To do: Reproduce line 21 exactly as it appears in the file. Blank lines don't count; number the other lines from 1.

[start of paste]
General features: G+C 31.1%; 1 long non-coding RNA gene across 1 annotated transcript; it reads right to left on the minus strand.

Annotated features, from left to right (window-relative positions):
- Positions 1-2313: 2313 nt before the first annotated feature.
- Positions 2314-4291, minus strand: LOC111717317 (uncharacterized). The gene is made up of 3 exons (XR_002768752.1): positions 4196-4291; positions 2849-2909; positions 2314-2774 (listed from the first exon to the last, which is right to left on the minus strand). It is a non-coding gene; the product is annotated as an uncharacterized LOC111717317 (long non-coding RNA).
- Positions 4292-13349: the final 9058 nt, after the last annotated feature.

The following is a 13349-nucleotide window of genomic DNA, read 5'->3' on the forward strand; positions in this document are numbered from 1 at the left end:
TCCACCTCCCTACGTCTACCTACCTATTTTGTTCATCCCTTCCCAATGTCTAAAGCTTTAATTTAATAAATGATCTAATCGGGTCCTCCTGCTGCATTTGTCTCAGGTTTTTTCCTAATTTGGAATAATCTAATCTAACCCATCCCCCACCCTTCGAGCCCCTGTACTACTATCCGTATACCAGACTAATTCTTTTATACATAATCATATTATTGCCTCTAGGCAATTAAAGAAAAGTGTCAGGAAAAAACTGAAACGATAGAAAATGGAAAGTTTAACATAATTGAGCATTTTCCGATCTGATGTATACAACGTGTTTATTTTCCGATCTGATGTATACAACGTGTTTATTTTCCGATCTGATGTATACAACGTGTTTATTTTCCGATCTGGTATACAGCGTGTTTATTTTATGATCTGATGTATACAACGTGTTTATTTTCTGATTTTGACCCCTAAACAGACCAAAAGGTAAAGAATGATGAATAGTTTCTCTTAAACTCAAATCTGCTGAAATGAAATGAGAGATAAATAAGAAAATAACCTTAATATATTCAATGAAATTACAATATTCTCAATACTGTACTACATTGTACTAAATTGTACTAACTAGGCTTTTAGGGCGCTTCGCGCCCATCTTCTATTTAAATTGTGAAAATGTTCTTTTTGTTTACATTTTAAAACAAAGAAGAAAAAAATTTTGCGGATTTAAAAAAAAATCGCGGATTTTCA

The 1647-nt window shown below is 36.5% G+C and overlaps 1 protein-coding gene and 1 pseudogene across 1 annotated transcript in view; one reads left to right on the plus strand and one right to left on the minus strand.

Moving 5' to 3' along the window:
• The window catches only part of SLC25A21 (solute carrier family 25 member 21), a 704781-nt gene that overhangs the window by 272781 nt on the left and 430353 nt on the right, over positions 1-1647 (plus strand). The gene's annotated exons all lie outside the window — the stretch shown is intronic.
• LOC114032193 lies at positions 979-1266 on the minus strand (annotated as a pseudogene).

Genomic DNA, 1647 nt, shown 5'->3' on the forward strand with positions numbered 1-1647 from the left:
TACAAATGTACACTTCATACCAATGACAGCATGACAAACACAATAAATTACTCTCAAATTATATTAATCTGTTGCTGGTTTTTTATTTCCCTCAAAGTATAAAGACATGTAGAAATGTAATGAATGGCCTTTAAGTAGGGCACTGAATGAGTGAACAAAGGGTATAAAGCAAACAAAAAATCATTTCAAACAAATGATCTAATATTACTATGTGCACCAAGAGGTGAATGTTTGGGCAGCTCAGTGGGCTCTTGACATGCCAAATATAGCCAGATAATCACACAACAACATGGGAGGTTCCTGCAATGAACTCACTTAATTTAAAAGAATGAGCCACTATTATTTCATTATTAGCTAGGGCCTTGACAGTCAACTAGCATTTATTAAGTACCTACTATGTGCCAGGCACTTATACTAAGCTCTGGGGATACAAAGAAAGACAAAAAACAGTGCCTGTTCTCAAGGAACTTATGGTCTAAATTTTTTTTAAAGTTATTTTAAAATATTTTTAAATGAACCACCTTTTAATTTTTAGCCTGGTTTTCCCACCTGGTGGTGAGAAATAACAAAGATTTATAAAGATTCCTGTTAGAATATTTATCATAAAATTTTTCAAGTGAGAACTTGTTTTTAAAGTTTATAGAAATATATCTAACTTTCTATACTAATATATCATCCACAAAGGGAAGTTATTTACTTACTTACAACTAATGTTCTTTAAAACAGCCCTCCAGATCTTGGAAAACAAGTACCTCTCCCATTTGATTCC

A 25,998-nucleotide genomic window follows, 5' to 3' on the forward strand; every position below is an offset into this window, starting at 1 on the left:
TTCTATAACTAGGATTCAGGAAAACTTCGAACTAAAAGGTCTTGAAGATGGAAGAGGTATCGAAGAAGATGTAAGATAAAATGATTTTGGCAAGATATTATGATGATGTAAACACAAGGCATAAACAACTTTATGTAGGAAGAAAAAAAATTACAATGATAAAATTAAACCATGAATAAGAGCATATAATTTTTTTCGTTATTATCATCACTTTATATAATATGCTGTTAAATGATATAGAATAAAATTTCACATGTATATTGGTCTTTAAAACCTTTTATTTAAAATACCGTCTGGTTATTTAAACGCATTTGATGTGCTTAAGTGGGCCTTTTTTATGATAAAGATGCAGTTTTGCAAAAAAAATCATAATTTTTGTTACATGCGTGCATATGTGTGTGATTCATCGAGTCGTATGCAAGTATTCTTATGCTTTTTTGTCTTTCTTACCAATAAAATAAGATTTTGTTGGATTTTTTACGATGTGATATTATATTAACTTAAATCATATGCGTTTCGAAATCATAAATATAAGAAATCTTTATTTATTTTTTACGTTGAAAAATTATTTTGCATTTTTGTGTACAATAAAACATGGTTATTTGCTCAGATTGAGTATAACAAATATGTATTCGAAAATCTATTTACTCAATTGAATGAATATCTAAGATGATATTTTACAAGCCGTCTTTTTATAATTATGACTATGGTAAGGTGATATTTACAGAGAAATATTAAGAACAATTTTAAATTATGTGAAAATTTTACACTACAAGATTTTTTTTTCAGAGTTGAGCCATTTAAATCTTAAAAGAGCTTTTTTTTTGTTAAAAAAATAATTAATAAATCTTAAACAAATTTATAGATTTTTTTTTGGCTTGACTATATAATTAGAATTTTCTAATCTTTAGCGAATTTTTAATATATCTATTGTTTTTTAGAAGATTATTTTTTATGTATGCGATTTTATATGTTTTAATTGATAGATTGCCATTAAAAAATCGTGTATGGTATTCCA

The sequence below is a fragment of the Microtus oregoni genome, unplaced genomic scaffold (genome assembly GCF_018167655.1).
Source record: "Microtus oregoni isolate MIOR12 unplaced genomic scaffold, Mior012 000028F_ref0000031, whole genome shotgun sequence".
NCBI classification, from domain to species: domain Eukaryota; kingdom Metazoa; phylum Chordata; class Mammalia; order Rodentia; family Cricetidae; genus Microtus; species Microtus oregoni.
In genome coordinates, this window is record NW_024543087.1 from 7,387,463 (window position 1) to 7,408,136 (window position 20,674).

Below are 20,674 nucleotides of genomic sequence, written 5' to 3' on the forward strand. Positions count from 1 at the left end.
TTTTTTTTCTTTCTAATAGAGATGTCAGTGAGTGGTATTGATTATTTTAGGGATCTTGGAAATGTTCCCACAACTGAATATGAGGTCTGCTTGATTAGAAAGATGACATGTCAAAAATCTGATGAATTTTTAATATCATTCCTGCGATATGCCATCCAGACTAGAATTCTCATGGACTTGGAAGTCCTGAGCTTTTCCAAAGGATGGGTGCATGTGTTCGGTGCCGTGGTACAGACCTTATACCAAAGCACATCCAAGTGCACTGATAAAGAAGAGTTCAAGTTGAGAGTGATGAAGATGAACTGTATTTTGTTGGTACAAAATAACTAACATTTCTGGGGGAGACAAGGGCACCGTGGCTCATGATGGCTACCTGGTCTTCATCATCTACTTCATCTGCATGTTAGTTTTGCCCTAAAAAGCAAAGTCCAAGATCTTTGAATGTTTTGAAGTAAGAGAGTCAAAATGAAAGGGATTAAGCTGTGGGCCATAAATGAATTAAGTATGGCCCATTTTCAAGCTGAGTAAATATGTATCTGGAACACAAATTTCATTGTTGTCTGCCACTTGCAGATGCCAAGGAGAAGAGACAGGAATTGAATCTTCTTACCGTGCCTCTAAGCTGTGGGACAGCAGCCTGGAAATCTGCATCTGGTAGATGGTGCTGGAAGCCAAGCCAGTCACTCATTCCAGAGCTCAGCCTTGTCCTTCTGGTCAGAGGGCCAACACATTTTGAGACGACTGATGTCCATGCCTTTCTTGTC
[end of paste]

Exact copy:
TTTTTTTTCTTTCTAATAGAGATGTCAGTGAGTGGTATTGATTATTTTAGGGATCTTGGAAATGTTCCCACAACTGAATATGAGGTCTGCTTGATTAGAAAGATGACATGTCAAAAATCTGATGAATTTTTAATATCATTCCTGCGATATGCCATCCAGACTAGAATTCTCATGGACTTGGAAGTCCTGAGCTTTTCCAAAGGATGGGTGCATGTGTTCGGTGCCGTGGTACAGACCTTATACCAAAGCACATCCAAGTGCACTGATAAAGAAGAGTTCAAGTTGAGAGTGATGAAGATGAACTGTATTTTGTTGGTACAAAATAACTAACATTTCTGGGGGAGACAAGGGCACCGTGGCTCATGATGGCTACCTGGTCTTCATCATCTACTTCATCTGCATGTTAGTTTTGCCCTAAAAAGCAAAGTCCAAGATCTTTGAATGTTTTGAAGTAAGAGAGTCAAAATGAAAGGGATTAAGCTGTGGGCCATAAATGAATTAAGTATGGCCCATTTTCAAGCTGAGTAAATATGTATCTGGAACACAAATTTCATTGTTGTCTGCCACTTGCAGATGCCAAGGAGAAGAGACAGGAATTGAATCTTCTTACCGTGCCTCTAAGCTGTGGGACAGCAGCCTGGAAATCTGCATCTGGTAGATGGTGCTGGAAGCCAAGCCAGTCACTCATTCCAGAGCTCAGCCTTGTCCTTCTGGTCAGAGGGCCAACACATTTTGAGACGACTGATGTCCATGCCTTTCTTGTC